Saturday, November 5, 2011

The Market

What do people mean when they talk about "the market?"  When they say the market is up 200 points, what exactly are they referring to?  If you hear this terminology, but never knew exactly what it referred to, this is the post to read.

The market most generally refers to the Dow Jones Industrial Average.  This is an index of 30 significant stocks traded on the New York Stock Exchange and the Nasdaq.  It was initially created to guage the industrial sector of the American economy (hence the I in the DJIA), but its performance continues to be affected by broader economic impacts.  Currently, the DJIA holds many non-industrial stocks such as Bank of America, Johnson and Johnson, Verizon, and Wal-mart.  People watch how this basket of stocks performs to get a sense of how much stocks in general are moving, even if the index is not a good representation of all companies.

Another common index "the market" refers to is the Standard & Poor's 500.  More commonly abbreviated to the S&P 500, this index consists of 500 stocks chosen by market size, liquidity and industry group, selected to represent the risk-return payoff of large cap stocks as a whole.  Some stocks in the index include Alcoa, Boeing, Chevron, Starbucks, and Visa.

There are passive index funds that track these indices if you want to get some exposure to the general market in your portfolio.  In the long-run, stocks outperform any other asset class and the easiest way to get a diversified portfolio may be to just invest in "the market." A lot of individual stocks have a portion of their returns tied to the market (in other words, there is some correlation between market returns and that particular stock's return).  Individual stocks usually have some unique risk which may yield higher rewards, but they generally have a lot of non-systematic risk which can be diversified away by holding many stocks in a portfolio.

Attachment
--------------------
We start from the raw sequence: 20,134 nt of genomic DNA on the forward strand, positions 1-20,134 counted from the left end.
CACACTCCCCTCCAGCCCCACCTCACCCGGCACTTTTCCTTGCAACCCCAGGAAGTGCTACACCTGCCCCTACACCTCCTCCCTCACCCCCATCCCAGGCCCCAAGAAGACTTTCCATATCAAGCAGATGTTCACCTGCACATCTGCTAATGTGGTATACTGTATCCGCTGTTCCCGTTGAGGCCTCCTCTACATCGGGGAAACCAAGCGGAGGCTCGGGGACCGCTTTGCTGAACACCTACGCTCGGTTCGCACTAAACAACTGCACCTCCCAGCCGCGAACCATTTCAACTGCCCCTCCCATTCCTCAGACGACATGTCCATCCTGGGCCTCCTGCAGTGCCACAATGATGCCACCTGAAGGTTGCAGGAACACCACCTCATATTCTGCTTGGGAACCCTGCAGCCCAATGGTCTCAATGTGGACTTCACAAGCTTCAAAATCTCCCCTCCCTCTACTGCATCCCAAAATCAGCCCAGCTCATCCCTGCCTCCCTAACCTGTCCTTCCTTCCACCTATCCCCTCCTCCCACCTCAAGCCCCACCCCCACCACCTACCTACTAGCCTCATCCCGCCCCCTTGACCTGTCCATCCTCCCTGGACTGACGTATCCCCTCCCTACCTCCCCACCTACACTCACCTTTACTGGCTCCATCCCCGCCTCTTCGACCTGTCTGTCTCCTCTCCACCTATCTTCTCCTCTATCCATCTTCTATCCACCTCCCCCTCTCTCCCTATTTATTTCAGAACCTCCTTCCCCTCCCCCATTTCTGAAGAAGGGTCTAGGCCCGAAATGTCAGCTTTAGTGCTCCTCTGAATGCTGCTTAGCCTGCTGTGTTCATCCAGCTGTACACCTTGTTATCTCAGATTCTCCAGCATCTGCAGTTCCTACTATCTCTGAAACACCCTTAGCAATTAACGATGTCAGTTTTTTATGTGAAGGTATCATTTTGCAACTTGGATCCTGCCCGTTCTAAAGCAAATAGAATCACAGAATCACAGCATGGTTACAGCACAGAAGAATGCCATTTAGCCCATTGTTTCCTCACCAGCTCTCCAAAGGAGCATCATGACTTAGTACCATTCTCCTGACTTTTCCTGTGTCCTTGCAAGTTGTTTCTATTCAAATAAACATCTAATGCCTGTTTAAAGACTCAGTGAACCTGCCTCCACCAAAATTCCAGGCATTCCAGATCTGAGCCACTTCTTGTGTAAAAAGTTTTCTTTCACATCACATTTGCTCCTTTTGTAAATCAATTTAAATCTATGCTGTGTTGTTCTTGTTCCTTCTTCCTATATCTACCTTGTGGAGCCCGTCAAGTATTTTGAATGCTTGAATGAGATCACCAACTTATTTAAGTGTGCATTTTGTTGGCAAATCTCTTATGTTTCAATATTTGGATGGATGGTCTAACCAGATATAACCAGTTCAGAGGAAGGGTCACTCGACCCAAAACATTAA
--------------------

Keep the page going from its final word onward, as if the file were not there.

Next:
"The market" may not show everything that is happening in the economy, but it is usually a good representation of how investors are feeling about the stock market as a whole.  There are several other indices that may cover areas where the DJIA or S&P don't, such as the Russell 2000 index for small-cap stocks.  These benchmarks are what most portfolio managers compare themselves to on an annual basis, seeing if they have the skill to "beat the market."  Many, many managers, however, generally fail to return more money than the market and amateur investors even more so.  If stock picking is difficult for you but you want to get some exposure to the long-run return of the market, the easiest thing may be to just buy an index tracking the DJIA or S&P 500.

So far this year, both the DJIA and the S&P 500 are at about break-even.  If you watch the news, you will hear both bullish and bearish views.  In case I haven't mentioned it in previous posts, a bullish view means a positive view where people believe the stock market will go up while a bearish view is a negative view where people believe the stock market will go down.  I have heard people saying that this winter, the stock market should be rising because the savings rate has been dropping and people have been saving money on gas prices the past few months compared to earlier in the year.  In general, November to May sees a substantially larger increase in stock prices compared to June to October.  This is where the common saying, "Sell in May and go away," comes from.

Regardless if you invest in stocks or not, it is important to know how the market is doing since it often signals expectations for the future of the economy based on current news.  Now that you know what the market refers to, hopefully you can understand a bit better what people may be talking about when they throw this terminology around.  I will refer to the market in future posts as well as the S&P 500 but will specify if I mean the DJIA.

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